A Dialogue Among Clever People Source: en.wikipedia.org/wiki/A_Dialogue_Among_Clever_People

"A Dialogue Among Clever People" (AKA: "A Talk Among Leisured People") is a short story by Leo Tolstoy published in 1892. Aylmer Maude was one of the first translators.

According to literary critic Robert Ellsberg, in this story, an aristocrat articulates about happiness and concludes that happiness can best be found in the ideal of the simplicity, faith, and work of peasant life.[1] Ernest Joseph Simmons and Лев Толстой (граф), writing for Modern Library suggested that this was when Tolstoy started making more complex and greater efforts to focus his literature on social issues.[2] Elsewhere, Simmons, in a book devoted entirely to understanding Tolstoy, wrote that this story was ultimately about Tolstoy's own social class discussing their own futility of existence, with the two camps emerging, one in favor of simplicity and labor and the other opposed.[3] According to self-help authors Dan Miller and Dave Ramsey, the most important quote by Tolstoy from the work is: "work, and not idleness, is the indispensable condition of happiness for every human being."[4]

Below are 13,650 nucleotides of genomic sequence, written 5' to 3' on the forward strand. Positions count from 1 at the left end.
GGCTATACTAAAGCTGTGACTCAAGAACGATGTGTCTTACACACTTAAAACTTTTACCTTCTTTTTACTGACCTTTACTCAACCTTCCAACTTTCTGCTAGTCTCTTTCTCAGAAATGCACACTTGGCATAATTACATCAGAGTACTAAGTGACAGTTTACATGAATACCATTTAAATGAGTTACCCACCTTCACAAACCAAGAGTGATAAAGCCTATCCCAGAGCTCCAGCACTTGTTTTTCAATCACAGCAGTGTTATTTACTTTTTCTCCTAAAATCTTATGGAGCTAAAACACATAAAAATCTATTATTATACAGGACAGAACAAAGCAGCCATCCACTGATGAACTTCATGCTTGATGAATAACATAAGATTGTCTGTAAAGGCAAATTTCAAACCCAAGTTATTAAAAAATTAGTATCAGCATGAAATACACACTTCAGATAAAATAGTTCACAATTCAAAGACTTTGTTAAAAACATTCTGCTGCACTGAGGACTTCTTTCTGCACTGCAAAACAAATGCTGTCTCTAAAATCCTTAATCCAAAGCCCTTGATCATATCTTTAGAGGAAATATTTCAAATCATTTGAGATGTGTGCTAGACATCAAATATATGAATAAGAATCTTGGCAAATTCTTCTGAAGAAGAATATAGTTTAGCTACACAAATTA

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  1. ^ Robert Ellsberg (2005). The Saints' Guide to Happiness: Practical Lessons in the Life of the Spirit. Doubleday. p. 40.
  2. ^ Лев Толстой (граф), Ernest Joseph Simmons (1965). Short novels; stories of love, seduction, and peasant life. Vol. 2. Modern Library. p. xv.
  3. ^ Ernest J. Simmons (1968). "9.Later Short Novels". Introduction To Tolstoy's Writings.
  4. ^ Dan Miller, Dave Ramsey (2010). 48 Days to the Work You Love. B&H Publishing Group. p. 9.

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